The growing movement to make New York’s streets safer for pedestrians took another step forward Sunday night, as scores of people filled the sidewalk on the corner of Myrtle, Wyckoff, and Palmetto Avenues in Brooklyn, where Ella Bandes died, to honor her memory and push for safety in her name.
Ella was 23 when the driver of a B52 bus making a turn in the complicated Bushwick intersection hit her around 11 p.m. one night nearly a year ago. She was taken off life support a few days later.
<>“It was the worst day of our lives and unfortunately, we have come to find out, we are not alone in this tragedy,” said Ella’s mother, Judy Kottick. Behind her, friends of Ella’s held up a large white banner with several columns of black type, listing in chronological order the names and ages of men, women and children who, on foot or on bicycles, have lost their lives in New York City traffic collisions since Jan. 1, 2013. The font was small and the list long.
The event — which drew and sustained a large crowd despite frigid temperatures — honored the memories of 285 other pedestrians and bicyclists killed in 2013, as well as 17 more killed already in 2014. Less than an hour after the crowd dispersed, another pedestrian — 67-year-old James Benedict — was fatally struck on Staten Island.
Reports of traffic fatalities are so frequent, Kottick said, that it’s difficult to grasp the toll they take. “The accident has left a devastated mother, father and brother whose lives are forever altered. It is impossible to believe we have survived a year without hearing her voice, feeling her loving embrace, sharing her laughter,” she said. Her husband, Ken Bandes, and son, Ella’s older brother Ian — his face red from the cold and the tears — stood close by her side. “While the rest of the world can go on as if nothing ever happened,” she said, “our planet has stopped spinning.”
Cristina Furlong, a Jackson Heights resident who helped found Make Queens Safer after a child was killed in her neighborhood, worked with other advocacy groups and families and friends of victims to organize the vigil and rally. The event was part of a larger effort to call communities throughout New York City to action around pedestrian safety. Furlong hopes these groups will unite “with a common mission, a common cause, and a loud and strong voice to make change in city policy.”
The friends and family members, advocacy group representatives, and members of the community expressed support for Mayor Bill de Blasio’s Vision Zero plan. The mayor’s plan to reduce traffic fatalities to zero by 2024 includes promises to improve dangerous intersections, reduce speed limits, prioritize enforcement of speeding and failure to yield, and transfer power over red light and speed cameras from the state to the city.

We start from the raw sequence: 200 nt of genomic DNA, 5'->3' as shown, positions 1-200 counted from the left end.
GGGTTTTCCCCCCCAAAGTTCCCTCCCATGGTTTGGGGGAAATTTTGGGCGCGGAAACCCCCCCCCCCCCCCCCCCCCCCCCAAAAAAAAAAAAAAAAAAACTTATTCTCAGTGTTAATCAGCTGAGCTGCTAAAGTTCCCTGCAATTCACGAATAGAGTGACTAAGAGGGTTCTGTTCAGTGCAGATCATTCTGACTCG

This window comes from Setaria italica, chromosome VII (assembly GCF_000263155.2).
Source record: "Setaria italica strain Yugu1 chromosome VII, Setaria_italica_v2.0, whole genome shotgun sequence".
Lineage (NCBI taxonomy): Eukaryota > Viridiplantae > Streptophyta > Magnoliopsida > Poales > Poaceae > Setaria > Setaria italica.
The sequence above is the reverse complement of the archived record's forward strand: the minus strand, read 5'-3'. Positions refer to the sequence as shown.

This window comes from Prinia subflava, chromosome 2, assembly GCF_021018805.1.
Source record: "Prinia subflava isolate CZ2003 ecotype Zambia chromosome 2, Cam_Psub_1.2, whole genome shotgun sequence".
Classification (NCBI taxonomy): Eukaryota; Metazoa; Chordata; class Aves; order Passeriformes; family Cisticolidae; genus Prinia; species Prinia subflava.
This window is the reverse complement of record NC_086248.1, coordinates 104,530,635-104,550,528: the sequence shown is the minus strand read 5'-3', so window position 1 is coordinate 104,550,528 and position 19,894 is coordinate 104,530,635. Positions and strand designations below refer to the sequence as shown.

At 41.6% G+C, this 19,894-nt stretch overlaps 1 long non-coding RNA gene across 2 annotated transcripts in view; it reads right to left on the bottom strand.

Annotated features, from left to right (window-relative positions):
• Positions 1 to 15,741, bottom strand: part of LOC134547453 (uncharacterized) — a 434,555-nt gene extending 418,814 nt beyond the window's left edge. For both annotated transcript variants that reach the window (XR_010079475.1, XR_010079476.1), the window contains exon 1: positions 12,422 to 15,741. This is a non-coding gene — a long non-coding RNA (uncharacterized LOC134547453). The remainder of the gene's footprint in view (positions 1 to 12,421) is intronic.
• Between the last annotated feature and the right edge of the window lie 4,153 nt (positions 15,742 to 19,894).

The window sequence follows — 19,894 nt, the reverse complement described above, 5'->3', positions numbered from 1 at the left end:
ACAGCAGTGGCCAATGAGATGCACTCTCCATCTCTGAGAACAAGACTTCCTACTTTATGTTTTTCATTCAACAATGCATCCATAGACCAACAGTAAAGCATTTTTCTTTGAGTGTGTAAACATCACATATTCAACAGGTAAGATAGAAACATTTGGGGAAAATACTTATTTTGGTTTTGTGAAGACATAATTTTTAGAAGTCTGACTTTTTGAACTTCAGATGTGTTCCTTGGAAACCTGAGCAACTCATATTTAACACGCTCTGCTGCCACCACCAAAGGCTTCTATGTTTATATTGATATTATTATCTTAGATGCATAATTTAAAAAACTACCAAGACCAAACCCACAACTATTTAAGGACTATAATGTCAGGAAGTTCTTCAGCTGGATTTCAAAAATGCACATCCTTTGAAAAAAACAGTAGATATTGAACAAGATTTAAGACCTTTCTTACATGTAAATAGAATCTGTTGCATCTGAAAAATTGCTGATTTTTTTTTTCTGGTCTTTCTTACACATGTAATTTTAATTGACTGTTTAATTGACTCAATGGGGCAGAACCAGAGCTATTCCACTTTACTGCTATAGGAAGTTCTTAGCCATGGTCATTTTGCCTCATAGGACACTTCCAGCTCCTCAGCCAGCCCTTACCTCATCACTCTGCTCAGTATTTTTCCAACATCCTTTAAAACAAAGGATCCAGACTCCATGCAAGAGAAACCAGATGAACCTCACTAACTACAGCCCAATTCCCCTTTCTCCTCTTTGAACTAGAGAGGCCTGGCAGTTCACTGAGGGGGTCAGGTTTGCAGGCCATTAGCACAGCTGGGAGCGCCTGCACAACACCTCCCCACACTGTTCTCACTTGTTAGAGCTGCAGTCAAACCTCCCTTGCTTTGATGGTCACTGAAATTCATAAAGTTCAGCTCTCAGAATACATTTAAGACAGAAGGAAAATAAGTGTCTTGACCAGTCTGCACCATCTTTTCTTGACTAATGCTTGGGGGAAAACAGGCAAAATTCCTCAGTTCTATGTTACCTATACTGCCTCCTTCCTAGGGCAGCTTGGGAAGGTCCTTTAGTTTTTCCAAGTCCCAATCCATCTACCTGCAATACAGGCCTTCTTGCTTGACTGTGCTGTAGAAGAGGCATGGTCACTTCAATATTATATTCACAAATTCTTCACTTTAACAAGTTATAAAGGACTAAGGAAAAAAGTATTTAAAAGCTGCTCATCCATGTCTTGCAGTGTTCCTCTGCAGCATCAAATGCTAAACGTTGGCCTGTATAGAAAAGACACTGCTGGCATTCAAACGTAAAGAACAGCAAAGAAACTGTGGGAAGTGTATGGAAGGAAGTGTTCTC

Legislation to prevent future fatalities is on the table at the state level. Assemblyman Daniel O’Donnell introduced a bill in Albany earlier this month that would reduce the New York City speed limit from 30 to 20 miles per hour except where otherwise marked. State Sen. Mike Gianaris and Assemblywoman Nily Rozic, both of whom spoke passionately at the vigil, said they put in a bill that would make the death or injury of someone by a driver who is unlicensed or carrying a suspended license a felony.
“The stories are too many and it’s time to stand up and say the pedestrians have the right of way in this city,” said Gianaris.
One of Ella’s closest friends, Gabrielle D’Angelo, designed banners and tracked down the names on the list of fatalities in preparation for the event. Since the spring, she has also helped Ella’s parents push the Department of Transportation to take steps to make the maze of crosswalks and traffic lights outside the Myrtle-Wyckoff subway station safer for pedestrians. However, the DOT has yet to implement traffic-calming measures in that intersection.
Also at the vigil was Amy Cohen, whose 12-year-old son, Samuel Cohen Eckstein, was struck by a van in front of his Park Slope home in October. He died of his injuries a few hours later. “These tragic deaths, that affect rich and poor, black, white, Latino, and Asian, could have been prevented,” Cohen said. “We hope we can count on all of you to keep up the pressure until our streets are safe for all New Yorkers, so that no one else has to endure the crushing pain we feel every day.”
Daniel Hurewitz, a fellow Park Slope resident who has been pushing for change since Sammy’s death, left the crowd with three ways to take action. He encouraged everyone to sign petitions for the citywide speed-reduction bill, and to continue to be both visible and vocal about pedestrian safety. Finally, he asked everyone to take a pledge to drive safely and to urge friends and family as well as taxi and bus drivers to do the same.
“We can’t undo the tragedies that have already happened around us, the tragedy that happened a year ago here,” said Hurwitz. “But what we can do, what we must do, and what we will do, is slow and finally stop this epidemic in our city.”
“No one moves legislation, no one moves government, faster than those who have gone through some type of traumatic experience,” said Brooklyn Borough President Eric Adams. “Let’s turn pain into purpose.”